Naam Shabana is the back story of the lady agent in the movie Baby. That 2015 film was called Baby, not because it had anything to do with shapely babes or cute babies, but because it was about a secret anti-terrorist squad in the infancy of its formation, appropriately nicknamed Baby. It was a ‘black op’ of the Indian Government that was still in the process of recruiting its members. Its purpose was to preempt terrorist attacks on the Indian Republic. Some of the finest scenes in that film had to do with an arrangement by which agent Ajay Singh Rajput (Akshay Kumar) and agent Shabana Khan (Taapsee Pannu) travel to Nepal, pretending to be husband and wife. Their studied awkwardness as a couple got a lot of laughs, and Taapsee’s athleticism and polish in the role of a trained agent won her admiration, and then, two years later, a movie of her own.
So Naam Shabana is about how Shabana Khan gets to be recruited by Baby, and how she executes her first job for the agency. It is a great opportunity for the actress to showcase her talent. Unfortunately, the film is poorly written and directed, with none of the panache and technical excellence of the original. In this prequel, we see both Taapsee and Akshay reprise their roles, but with the focus totally on the recruitment policy of the agency, which, to say the least, is horrifyingly cynical. Shabana is being tracked; stalked is perhaps a better word. She comes to the attention of the agency when she kills her abusive father while he is assaulting her mother. Then a juvenile, she is sent to a remand home for a few years, and when she comes out, turns into a tough cookie, skilled in the martial arts and driven by an angst towards the world around her. For Ranvir Singh (Manoj Bajpayee), who is the chief recruiter and selection committee chairman, so to speak, rolled into one, Shabana’s coiled rage and cool temperament is the perfect combination for a ruthless agent who is required to eliminate terrorists before they even begin their deadly operations. But the hard-edged manner in which he offers her the opportunity to be trained for the job, sounds a lot like blackmail. When asked, he denies the allegation, and says he is just offering her a deal that she is free to refuse. In the best acted scene in the movie, we are witness to a darkened roof-top meeting between the nervous and apprehensive Shabana and this sinister Indian ‘black op’ recruiter. She asks him if he finds her a suitable candidate because she is Muslim. He says, yes, being Muslim is very helpful, because so many of the terrorists belong to that faith, and the agency needs a convincing cover for its operations.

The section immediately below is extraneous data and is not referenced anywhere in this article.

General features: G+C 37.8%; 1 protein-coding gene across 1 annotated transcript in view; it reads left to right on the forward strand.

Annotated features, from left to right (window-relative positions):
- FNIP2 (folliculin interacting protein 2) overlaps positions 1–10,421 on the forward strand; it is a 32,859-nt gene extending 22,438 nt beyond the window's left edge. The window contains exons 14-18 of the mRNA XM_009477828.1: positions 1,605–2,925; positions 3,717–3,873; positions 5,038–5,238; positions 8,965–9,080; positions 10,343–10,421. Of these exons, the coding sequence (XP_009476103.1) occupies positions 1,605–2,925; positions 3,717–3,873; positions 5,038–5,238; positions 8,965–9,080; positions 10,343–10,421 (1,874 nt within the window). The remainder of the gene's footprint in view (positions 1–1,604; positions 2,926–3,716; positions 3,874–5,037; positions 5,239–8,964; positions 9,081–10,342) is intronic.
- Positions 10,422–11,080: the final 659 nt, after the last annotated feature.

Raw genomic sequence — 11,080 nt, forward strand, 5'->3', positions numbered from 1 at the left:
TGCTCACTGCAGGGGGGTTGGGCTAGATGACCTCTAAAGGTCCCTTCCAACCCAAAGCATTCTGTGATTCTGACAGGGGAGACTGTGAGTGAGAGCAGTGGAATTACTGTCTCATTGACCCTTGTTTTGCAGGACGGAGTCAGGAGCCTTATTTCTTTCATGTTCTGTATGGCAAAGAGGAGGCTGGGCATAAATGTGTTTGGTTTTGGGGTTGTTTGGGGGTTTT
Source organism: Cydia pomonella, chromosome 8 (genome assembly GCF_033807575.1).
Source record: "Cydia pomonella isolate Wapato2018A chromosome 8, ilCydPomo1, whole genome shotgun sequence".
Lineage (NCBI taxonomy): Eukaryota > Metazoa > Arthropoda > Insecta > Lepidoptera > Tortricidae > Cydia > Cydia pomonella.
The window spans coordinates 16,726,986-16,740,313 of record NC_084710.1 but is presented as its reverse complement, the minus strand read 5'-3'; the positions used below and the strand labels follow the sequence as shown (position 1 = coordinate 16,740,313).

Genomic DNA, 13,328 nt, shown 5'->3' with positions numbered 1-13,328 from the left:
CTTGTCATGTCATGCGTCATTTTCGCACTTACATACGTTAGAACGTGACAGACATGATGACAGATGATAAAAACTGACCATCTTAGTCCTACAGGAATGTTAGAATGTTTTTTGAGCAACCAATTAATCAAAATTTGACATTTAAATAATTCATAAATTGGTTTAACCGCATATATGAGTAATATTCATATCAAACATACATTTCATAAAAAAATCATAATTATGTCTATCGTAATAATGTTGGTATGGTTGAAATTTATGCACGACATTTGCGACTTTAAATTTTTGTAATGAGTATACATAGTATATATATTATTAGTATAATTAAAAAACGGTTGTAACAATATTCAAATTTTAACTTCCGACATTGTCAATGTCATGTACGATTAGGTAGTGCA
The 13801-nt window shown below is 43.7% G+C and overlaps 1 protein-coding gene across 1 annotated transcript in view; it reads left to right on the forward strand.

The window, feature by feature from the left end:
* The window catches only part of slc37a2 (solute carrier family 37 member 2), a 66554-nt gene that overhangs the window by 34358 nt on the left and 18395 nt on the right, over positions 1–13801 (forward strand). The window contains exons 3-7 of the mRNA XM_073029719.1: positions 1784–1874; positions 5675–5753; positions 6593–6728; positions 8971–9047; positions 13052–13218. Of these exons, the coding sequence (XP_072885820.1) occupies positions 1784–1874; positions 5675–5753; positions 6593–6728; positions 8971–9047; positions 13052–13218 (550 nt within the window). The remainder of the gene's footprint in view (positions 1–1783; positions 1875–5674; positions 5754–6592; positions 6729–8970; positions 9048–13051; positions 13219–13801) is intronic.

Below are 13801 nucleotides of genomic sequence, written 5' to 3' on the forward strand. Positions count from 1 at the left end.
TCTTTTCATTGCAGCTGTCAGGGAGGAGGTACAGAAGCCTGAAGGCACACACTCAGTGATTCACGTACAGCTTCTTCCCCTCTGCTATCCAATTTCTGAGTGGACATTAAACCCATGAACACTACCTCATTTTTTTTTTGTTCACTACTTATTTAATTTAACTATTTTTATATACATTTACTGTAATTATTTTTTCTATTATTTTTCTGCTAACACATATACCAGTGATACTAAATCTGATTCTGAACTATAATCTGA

A more blunt answer to a politically sensitive question, you will not find. He then rails on the present generation; about how young people have become disconnected from the real world and are happy just playing with their electronic devices; about how difficult it is to enthuse them enough to kill for their country; and about how happy he is to find a woman looking for just that kind of killing.
Till we get to this raving and ranting job recruiter, the film engages you. But as Shabana is selected and her long winded training sessions begin, the movie turns boring and predictable. From here on, the agenda is the thing; to demonstrate that a woman can be as effective a protagonist of an action film as a man; that she needs no romantic angle to distract her, or us for that matter; that she has as little compunction about committing murder as an Akshay Kumar action hero.
Clearly, there is an overload on this consciously designed syllabus. Combined with very poor pacing, and shot divisions that show no understanding of cinematic space, the result is a dull film. For Taapsee Pannu, who gives it her best shot, this must be quite a let down.